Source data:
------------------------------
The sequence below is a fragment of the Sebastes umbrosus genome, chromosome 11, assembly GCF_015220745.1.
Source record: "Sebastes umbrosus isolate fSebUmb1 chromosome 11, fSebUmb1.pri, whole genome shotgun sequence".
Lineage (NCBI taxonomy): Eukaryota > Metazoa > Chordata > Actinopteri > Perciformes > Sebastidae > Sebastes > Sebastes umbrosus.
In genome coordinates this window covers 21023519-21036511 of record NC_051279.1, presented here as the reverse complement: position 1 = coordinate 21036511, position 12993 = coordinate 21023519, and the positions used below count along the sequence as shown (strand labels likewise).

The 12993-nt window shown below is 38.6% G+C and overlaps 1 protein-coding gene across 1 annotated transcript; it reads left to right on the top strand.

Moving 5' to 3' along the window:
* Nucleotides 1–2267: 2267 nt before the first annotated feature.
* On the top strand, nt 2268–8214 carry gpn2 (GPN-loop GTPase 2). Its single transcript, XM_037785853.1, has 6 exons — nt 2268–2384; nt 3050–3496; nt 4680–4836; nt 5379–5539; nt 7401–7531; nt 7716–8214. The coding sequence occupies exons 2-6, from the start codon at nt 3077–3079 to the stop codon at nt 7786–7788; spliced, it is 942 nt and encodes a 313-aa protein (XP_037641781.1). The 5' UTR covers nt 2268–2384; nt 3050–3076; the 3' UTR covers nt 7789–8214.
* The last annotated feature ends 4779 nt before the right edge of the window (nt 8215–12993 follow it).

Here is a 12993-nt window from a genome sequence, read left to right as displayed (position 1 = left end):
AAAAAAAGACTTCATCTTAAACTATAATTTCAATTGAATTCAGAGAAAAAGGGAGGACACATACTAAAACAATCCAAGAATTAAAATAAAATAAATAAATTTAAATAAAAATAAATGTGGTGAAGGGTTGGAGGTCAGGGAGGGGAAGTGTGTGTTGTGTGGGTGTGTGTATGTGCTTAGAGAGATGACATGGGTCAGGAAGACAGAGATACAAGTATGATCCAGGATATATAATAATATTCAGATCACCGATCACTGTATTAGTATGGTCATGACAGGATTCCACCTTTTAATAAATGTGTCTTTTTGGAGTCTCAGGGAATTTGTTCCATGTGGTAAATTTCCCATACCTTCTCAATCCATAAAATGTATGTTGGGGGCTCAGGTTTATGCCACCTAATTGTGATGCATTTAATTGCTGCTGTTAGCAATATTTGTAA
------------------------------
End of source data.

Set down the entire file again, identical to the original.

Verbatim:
The sequence below is a fragment of the Sebastes umbrosus genome, chromosome 11, assembly GCF_015220745.1.
Source record: "Sebastes umbrosus isolate fSebUmb1 chromosome 11, fSebUmb1.pri, whole genome shotgun sequence".
Lineage (NCBI taxonomy): Eukaryota > Metazoa > Chordata > Actinopteri > Perciformes > Sebastidae > Sebastes > Sebastes umbrosus.
In genome coordinates this window covers 21023519-21036511 of record NC_051279.1, presented here as the reverse complement: position 1 = coordinate 21036511, position 12993 = coordinate 21023519, and the positions used below count along the sequence as shown (strand labels likewise).

The 12993-nt window shown below is 38.6% G+C and overlaps 1 protein-coding gene across 1 annotated transcript; it reads left to right on the top strand.

Moving 5' to 3' along the window:
* Nucleotides 1–2267: 2267 nt before the first annotated feature.
* On the top strand, nt 2268–8214 carry gpn2 (GPN-loop GTPase 2). Its single transcript, XM_037785853.1, has 6 exons — nt 2268–2384; nt 3050–3496; nt 4680–4836; nt 5379–5539; nt 7401–7531; nt 7716–8214. The coding sequence occupies exons 2-6, from the start codon at nt 3077–3079 to the stop codon at nt 7786–7788; spliced, it is 942 nt and encodes a 313-aa protein (XP_037641781.1). The 5' UTR covers nt 2268–2384; nt 3050–3076; the 3' UTR covers nt 7789–8214.
* The last annotated feature ends 4779 nt before the right edge of the window (nt 8215–12993 follow it).

Here is a 12993-nt window from a genome sequence, read left to right as displayed (position 1 = left end):
AAAAAAAGACTTCATCTTAAACTATAATTTCAATTGAATTCAGAGAAAAAGGGAGGACACATACTAAAACAATCCAAGAATTAAAATAAAATAAATAAATTTAAATAAAAATAAATGTGGTGAAGGGTTGGAGGTCAGGGAGGGGAAGTGTGTGTTGTGTGGGTGTGTGTATGTGCTTAGAGAGATGACATGGGTCAGGAAGACAGAGATACAAGTATGATCCAGGATATATAATAATATTCAGATCACCGATCACTGTATTAGTATGGTCATGACAGGATTCCACCTTTTAATAAATGTGTCTTTTTGGAGTCTCAGGGAATTTGTTCCATGTGGTAAATTTCCCATACCTTCTCAATCCATAAAATGTATGTTGGGGGCTCAGGTTTATGCCACCTAATTGTGATGCATTTAATTGCTGCTGTTAGCAATATTTGTAA